At autopsy, no underlying brain abnormality was found, grossly or microscopically. Moderate to severe atherosclerosis was apparent in the coronary arteries (Figure 1) and aorta, with focal mild atherosclerosis affecting the cerebral arteries (Figure 2). Cardiomegaly was also noted. Microscopic examination revealed coronary artery atherosclerosis (Figure 3) along with myocyte hypertrophy, interstitial fibrosis and myxoid change of the mitral valve. Postmortem toxicology testing was negative. The cause of death was hypertensive and atherosclerotic cardiovascular disease with the seizure activity interpreted as likely due to cardiac arrhythmia.
Figure 1. Gross autopsy figure showing 3 separate sections of epicardial fat containing cross-sections of coronary arteries. Note the severe atherosclerosis within two of the sections (arrows).
Figure 2. Gross autopsy photo showing the basilar artery. Note the presence of yellow atherosclerotic plaque (arrow), visible through the un-opened, translucent arterial wall.
Figure 3. Microscopic section of coronary artery atherosclerosis. Note the presence of a thin, slit-like lumen evident at the lower portion of the image. The plaque has classic features, including a “necrotic” center with cholesterol clefts and microcalcifications, and a fibrous cap, separating the necrotic center from the lumen (Hematoxylin & Eosin stain; 20X original magnification).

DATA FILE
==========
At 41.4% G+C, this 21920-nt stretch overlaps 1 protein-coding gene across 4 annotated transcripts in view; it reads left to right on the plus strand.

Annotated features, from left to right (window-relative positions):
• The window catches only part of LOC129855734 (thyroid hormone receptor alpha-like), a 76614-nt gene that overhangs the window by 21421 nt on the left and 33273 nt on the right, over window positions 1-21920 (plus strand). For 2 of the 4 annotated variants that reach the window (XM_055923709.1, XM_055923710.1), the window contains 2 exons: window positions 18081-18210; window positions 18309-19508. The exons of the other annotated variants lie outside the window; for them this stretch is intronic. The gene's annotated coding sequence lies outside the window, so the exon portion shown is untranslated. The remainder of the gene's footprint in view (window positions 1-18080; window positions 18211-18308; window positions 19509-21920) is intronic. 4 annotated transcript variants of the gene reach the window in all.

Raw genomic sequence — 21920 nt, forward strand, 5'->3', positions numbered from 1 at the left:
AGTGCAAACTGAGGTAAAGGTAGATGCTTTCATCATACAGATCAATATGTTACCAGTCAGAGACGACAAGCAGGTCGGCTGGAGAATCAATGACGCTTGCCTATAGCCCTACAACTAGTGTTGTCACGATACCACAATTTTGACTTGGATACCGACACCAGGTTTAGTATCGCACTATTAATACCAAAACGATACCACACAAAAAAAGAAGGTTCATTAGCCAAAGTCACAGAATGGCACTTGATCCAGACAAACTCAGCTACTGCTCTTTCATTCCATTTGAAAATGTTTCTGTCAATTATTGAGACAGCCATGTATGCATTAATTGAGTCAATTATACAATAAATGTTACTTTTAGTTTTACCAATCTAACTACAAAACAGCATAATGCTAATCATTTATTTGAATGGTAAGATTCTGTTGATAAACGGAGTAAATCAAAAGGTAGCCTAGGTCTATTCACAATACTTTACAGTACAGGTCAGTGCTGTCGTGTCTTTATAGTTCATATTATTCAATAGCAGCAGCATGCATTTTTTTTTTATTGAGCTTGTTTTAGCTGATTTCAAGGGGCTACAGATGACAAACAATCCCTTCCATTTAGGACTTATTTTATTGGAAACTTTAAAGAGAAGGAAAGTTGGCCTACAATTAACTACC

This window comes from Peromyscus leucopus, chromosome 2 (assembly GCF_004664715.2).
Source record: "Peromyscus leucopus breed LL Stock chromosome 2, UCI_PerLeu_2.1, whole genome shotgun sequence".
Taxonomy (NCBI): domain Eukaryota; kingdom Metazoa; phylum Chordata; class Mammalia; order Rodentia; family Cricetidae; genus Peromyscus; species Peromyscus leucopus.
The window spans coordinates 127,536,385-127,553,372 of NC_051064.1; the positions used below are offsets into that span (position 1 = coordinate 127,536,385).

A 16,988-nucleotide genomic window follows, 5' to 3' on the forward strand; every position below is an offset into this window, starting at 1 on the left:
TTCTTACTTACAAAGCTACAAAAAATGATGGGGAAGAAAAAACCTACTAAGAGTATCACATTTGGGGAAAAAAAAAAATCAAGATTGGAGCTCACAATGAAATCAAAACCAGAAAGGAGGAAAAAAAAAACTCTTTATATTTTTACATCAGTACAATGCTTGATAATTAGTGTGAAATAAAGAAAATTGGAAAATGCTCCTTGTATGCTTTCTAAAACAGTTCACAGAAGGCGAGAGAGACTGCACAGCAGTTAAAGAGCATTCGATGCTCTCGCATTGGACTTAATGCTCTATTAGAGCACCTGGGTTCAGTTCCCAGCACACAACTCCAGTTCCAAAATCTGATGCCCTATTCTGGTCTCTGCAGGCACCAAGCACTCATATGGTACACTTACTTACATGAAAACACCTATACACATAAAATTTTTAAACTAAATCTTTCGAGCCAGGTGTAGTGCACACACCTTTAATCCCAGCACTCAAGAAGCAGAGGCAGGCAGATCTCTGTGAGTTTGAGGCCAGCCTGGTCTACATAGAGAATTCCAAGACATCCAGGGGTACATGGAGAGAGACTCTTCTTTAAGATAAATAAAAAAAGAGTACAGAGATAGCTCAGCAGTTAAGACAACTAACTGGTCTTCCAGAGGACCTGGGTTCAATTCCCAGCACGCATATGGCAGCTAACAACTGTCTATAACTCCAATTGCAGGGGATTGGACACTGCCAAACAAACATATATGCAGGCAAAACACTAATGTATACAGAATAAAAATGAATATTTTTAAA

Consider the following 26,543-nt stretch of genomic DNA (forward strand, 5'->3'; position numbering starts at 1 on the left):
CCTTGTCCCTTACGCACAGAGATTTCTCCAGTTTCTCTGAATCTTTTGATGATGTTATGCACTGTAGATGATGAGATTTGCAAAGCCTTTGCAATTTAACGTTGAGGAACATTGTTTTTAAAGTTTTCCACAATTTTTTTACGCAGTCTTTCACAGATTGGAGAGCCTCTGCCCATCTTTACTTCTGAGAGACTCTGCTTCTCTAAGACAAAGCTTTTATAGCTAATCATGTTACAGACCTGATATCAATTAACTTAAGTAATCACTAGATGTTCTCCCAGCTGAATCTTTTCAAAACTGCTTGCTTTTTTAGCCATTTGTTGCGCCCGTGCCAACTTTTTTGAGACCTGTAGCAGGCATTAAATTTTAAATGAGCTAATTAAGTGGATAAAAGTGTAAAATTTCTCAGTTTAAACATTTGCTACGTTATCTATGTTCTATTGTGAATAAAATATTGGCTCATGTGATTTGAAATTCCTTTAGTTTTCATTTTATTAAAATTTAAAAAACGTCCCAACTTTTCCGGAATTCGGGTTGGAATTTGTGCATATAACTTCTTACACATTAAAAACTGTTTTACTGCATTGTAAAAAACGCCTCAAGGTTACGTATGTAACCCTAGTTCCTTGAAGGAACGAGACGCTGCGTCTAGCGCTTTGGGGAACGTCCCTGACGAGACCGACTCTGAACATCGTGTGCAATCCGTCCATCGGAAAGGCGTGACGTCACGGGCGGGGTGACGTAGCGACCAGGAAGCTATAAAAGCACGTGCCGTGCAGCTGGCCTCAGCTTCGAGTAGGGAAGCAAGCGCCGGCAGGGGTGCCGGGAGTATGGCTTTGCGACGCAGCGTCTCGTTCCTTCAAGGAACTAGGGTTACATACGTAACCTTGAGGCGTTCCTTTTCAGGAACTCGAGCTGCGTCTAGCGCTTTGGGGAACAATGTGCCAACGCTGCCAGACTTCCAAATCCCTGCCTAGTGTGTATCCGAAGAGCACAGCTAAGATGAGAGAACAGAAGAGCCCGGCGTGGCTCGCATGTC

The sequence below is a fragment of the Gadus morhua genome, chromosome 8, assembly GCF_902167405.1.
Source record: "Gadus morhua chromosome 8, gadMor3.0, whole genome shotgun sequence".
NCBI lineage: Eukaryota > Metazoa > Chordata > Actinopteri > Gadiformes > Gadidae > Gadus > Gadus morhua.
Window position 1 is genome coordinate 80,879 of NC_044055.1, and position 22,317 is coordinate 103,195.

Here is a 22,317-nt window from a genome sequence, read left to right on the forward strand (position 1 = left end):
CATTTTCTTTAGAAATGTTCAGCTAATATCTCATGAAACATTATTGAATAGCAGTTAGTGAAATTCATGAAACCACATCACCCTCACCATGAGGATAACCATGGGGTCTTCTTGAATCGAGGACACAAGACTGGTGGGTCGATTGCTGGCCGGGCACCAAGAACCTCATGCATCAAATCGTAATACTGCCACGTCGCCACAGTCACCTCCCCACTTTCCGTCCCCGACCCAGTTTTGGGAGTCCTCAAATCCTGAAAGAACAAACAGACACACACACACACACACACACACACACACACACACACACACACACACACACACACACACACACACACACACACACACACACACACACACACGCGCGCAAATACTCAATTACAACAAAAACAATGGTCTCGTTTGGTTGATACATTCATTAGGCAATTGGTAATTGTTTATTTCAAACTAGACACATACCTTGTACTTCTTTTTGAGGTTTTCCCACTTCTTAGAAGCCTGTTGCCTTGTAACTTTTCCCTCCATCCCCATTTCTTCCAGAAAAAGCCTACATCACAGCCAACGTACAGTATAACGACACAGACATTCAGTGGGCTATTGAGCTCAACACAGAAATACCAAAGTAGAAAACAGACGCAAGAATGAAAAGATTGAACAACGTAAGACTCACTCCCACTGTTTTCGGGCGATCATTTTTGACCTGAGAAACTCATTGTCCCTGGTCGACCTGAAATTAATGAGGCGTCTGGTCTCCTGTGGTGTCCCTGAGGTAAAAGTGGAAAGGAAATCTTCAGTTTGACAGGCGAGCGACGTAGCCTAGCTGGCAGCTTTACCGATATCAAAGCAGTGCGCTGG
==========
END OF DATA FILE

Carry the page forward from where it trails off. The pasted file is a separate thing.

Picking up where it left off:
The patient initially presented with a seizure that was most likely related to underlying cardiovascular disease. Though not a commonly recognized presentation of cardiovascular disease, it is a phenomenon recognized commonly within the forensic pathology community. A number of case reports in the literature document seizure activity due to cardiac arrhythmia. One case documented a 78-year-old man who had several bouts of seizure with unknown etiology. The work-up was negative until physicians performed a simultaneously electroencephalogram (EEG) and electrocardiogram (ECG) and saw that during a seizure, the patient experienced asystole for about 30 seconds before returning to sinus rhythm and regaining consciousness . Another group reported four patients who were all diagnosed with epilepsy. When simultaneous EEG and ECG was performed, it was demonstrated that the seizures coincided directly with cardiogenic syncope due to arrhythmia . Another case demonstrated seizure in a man immediately following the development of atrioventricular block . These serve to demonstrate that, although this is not commonly recognized, it is certainly a phenomenon that exists.